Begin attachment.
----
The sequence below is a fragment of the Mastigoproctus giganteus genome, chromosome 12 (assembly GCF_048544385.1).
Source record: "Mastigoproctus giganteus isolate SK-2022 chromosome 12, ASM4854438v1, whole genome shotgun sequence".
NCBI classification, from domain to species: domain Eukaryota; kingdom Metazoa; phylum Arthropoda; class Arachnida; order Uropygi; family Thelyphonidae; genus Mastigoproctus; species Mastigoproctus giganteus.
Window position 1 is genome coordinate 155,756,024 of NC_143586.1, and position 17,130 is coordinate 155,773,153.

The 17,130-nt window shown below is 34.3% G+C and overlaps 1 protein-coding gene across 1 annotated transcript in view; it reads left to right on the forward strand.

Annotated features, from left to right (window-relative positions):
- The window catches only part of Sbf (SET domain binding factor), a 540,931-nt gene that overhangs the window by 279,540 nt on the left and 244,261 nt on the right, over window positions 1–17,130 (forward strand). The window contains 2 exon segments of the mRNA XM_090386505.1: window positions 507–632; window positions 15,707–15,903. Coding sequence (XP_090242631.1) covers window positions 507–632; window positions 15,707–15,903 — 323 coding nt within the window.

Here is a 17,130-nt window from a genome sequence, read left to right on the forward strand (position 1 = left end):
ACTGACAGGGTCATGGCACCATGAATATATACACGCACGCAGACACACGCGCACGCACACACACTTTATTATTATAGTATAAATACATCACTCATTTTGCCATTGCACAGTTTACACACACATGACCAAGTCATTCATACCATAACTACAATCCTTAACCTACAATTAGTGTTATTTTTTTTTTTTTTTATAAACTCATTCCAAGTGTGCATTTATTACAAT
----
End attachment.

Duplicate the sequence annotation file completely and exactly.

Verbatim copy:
The sequence below is a fragment of the Mastigoproctus giganteus genome, chromosome 12 (assembly GCF_048544385.1).
Source record: "Mastigoproctus giganteus isolate SK-2022 chromosome 12, ASM4854438v1, whole genome shotgun sequence".
NCBI classification, from domain to species: domain Eukaryota; kingdom Metazoa; phylum Arthropoda; class Arachnida; order Uropygi; family Thelyphonidae; genus Mastigoproctus; species Mastigoproctus giganteus.
Window position 1 is genome coordinate 155,756,024 of NC_143586.1, and position 17,130 is coordinate 155,773,153.

The 17,130-nt window shown below is 34.3% G+C and overlaps 1 protein-coding gene across 1 annotated transcript in view; it reads left to right on the forward strand.

Annotated features, from left to right (window-relative positions):
- The window catches only part of Sbf (SET domain binding factor), a 540,931-nt gene that overhangs the window by 279,540 nt on the left and 244,261 nt on the right, over window positions 1–17,130 (forward strand). The window contains 2 exon segments of the mRNA XM_090386505.1: window positions 507–632; window positions 15,707–15,903. Coding sequence (XP_090242631.1) covers window positions 507–632; window positions 15,707–15,903 — 323 coding nt within the window.

Here is a 17,130-nt window from a genome sequence, read left to right on the forward strand (position 1 = left end):
ACTGACAGGGTCATGGCACCATGAATATATACACGCACGCAGACACACGCGCACGCACACACACTTTATTATTATAGTATAAATACATCACTCATTTTGCCATTGCACAGTTTACACACACATGACCAAGTCATTCATACCATAACTACAATCCTTAACCTACAATTAGTGTTATTTTTTTTTTTTTTTATAAACTCATTCCAAGTGTGCATTTATTACAAT